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Reshaping The Stakeholder Model: Insights From Negotiated Order Theory
Linköping University, Department of Management and Engineering, Industrial Economics. Linköping University, Faculty of Science & Engineering.
2016 (English)In: Research Papers, Association for Information Systems, 2016, article id 26Conference paper, Published paper (Other academic)
Abstract [en]

The need to complement the existing stakeholder theory with more dynamic perspectives has been acknowledged for some time. This article uses the insight from negotiated order theory to provide a more actor oriented and dynamic illustration of the stakeholder understanding by adapting the classic Freeman model, strengthening its pedagogical value. Adopting a hermeneutic approach, the model is built by drawing from the extant literature and applied in a case to highlight how particularities of the case can be presented differently. By providing some factors that influence the dynamic process and how the actors affected the negotiations, the model presents the dynamism in stakeholder management and the temporality of the situation, as well as how the roles the individuals play within stakeholder management should be kept in focus while conducting a stakeholder analysis.

Place, publisher, year, edition, pages
Association for Information Systems, 2016. article id 26
Keyword [en]
stakeholder theory, negotiated order, graphical representation, stakeholder model, IS adoption, hermeneutics
National Category
Business Administration
Identifiers
URN: urn:nbn:se:liu:diva-143465OAI: oai:DiVA.org:liu-143465DiVA: diva2:1163971
Conference
Twenty-Fourth European Conference on Information Systems (ECIS), İstanbul, Turkey, 2016
Available from: 2017-12-08 Created: 2017-12-08 Last updated: 2017-12-08
In thesis
1. Adopting Information Systems Perspectives from Small Organizations
Open this publication in new window or tab >>Adopting Information Systems Perspectives from Small Organizations
2017 (English)Doctoral thesis, comprehensive summary (Other academic)
Abstract [en]

Why do organizations adopt information systems? Is it just because of financial reasons, of concerns for efficiency? Or is it due to external pressures, such as competitor pressure, that an organization adopts an information system?

And, how does the adoption take place? Is it a linear process, or is the process one of  conflicts? Does a specific person govern this process, or do we have multiple parties involved? What happens if these conflicts occur among those involved? How does the organization move on and achieve a successful information system adoption?

By investigating two organizations, one international academic journal and one South American manufacturing company, this thesis aims to investigate the whys and hows of information system adoption, and aims to contribute to the discourse on information system adoptions in small organizations – an often underrepresented segment in information system adoption literature.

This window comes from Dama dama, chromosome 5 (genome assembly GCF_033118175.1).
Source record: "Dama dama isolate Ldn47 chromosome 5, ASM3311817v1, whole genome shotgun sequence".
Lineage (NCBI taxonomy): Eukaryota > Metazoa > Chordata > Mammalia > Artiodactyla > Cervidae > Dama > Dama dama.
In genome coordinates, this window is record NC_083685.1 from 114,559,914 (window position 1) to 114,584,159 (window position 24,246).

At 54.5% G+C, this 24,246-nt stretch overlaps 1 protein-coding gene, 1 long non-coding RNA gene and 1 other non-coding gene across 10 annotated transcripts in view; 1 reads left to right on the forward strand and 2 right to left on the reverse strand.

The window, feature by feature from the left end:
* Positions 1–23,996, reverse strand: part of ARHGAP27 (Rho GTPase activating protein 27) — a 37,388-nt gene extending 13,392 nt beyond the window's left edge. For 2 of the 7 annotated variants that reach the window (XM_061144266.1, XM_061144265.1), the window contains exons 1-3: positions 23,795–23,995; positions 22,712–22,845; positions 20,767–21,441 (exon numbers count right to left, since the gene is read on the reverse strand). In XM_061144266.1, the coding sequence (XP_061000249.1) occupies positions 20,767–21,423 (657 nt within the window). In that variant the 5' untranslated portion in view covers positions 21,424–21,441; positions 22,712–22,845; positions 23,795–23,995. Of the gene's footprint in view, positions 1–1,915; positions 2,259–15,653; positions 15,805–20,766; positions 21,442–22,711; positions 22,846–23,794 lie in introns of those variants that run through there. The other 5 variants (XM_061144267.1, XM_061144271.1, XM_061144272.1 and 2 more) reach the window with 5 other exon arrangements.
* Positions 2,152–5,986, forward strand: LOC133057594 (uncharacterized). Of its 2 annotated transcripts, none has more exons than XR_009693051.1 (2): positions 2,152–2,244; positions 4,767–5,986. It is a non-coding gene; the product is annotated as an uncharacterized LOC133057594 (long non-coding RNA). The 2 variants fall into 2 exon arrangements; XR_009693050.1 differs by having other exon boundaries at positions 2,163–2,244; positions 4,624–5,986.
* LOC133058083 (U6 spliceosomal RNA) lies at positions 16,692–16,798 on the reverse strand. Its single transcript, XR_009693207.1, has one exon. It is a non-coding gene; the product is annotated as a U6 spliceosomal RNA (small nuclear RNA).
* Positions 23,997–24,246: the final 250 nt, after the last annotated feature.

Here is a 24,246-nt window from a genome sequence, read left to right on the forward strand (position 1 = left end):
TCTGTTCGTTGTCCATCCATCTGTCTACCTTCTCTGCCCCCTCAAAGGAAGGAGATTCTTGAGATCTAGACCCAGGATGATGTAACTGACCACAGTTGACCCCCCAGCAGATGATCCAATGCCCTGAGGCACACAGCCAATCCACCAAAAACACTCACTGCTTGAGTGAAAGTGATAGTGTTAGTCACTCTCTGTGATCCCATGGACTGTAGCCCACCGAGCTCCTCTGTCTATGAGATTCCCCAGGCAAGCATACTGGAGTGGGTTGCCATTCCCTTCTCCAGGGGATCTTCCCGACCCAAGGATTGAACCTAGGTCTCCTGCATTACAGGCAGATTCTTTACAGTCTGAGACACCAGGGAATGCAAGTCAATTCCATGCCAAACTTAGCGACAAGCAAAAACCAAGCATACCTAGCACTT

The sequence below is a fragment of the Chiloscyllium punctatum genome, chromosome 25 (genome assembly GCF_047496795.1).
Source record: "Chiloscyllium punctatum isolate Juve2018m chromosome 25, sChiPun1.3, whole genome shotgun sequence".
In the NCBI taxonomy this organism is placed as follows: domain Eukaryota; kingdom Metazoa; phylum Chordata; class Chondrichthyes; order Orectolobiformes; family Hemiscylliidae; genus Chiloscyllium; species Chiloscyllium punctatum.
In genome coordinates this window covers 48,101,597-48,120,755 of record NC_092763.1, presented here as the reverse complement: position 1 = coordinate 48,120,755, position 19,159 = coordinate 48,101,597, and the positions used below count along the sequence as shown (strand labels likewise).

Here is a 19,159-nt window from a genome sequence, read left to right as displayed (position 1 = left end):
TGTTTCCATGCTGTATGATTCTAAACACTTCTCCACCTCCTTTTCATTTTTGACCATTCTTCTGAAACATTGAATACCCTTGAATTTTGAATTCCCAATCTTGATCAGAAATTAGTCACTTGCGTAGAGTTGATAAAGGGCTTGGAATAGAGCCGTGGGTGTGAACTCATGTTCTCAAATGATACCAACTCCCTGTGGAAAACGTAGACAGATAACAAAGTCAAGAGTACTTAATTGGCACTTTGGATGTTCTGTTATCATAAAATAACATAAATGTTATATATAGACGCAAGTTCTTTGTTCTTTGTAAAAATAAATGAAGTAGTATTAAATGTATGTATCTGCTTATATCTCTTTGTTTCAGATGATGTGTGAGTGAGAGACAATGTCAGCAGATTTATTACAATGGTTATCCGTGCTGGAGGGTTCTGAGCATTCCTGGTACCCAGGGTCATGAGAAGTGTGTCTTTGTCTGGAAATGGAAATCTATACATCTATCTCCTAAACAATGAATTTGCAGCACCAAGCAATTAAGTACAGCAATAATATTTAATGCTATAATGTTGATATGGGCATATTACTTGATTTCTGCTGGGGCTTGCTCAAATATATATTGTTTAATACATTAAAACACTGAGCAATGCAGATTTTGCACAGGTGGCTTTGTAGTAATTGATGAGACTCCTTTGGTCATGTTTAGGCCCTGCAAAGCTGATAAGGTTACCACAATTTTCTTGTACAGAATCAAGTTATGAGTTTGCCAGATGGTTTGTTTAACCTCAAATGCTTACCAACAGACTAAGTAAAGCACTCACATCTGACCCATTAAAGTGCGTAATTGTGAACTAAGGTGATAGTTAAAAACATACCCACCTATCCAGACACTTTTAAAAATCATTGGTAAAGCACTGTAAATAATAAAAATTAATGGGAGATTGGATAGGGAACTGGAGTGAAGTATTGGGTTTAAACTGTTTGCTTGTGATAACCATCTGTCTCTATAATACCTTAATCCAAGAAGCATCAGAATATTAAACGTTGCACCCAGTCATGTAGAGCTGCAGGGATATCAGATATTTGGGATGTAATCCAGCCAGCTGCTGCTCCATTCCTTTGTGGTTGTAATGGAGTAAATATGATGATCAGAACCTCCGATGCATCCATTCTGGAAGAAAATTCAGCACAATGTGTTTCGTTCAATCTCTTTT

By adopting different theoretical lenses throughout the five research papers included, this body of work suggests that even when seemingly simple, information system adoptions can become rather complex. The cases reveal that the role of information systems and issues related to information system adoptions are often not well thought-out in the early days of the organization. The actors’ understandings of adoption and consequences mature and the information systems become more intertwined.

Common use of stakeholder theory introduces general stakeholders and their interaction with the focal organization. The cases reveal that the adoption process involves multiple actors, even within what would initially appear as a stakeholder, and that those actors can be in conflict with each other. These conflicts often lead to negotiations, and the cases reveal that these negotiations are opportunities of learning; the actors engage with the information system and with each other, gaining new knowledge about the issues at hand.

The dissertation argues that there are various social worlds in information system adoptions, and various factors – ranging from organizational structure to social norms – that often affect why and how the organization undergoes an adoption process. The multiple power relations and divergent interests of stakeholders in these adoption processes, and how information systems affect other parts of the organization, reinforce the need for a well thought-out, flexible and reflexive approach to information system adoptions.

Place, publisher, year, edition, pages
Linköping: Linköping University Electronic Press, 2017. p. 228
Series
Linköping Studies in Science and Technology. Dissertations, ISSN 0345-7524 ; 1895Dissertation from the Swedish Research School of Management and Information Technology (MIT). Dissertation ; 96
Keyword
information system adoption, small organizations, discourse, negotiation, stakeholder theory, social worlds
National Category
Information Systems, Social aspects
Research subject
Economic Information Systems
Identifiers
urn:nbn:se:liu:diva-143458 (URN)10.3384/diss.diva-143458 (DOI)9789176853894 (ISBN)
Public defence
2018-01-19, ACAS, A-huset, Campus Valla, Linköping, 13:15 (English)
Opponent
Supervisors
Available from: 2017-12-08 Created: 2017-12-08 Last updated: 2018-01-22Bibliographically approved

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https://aisel.aisnet.org/ecis2016_rp/21

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Imre, Özgün

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Citation style
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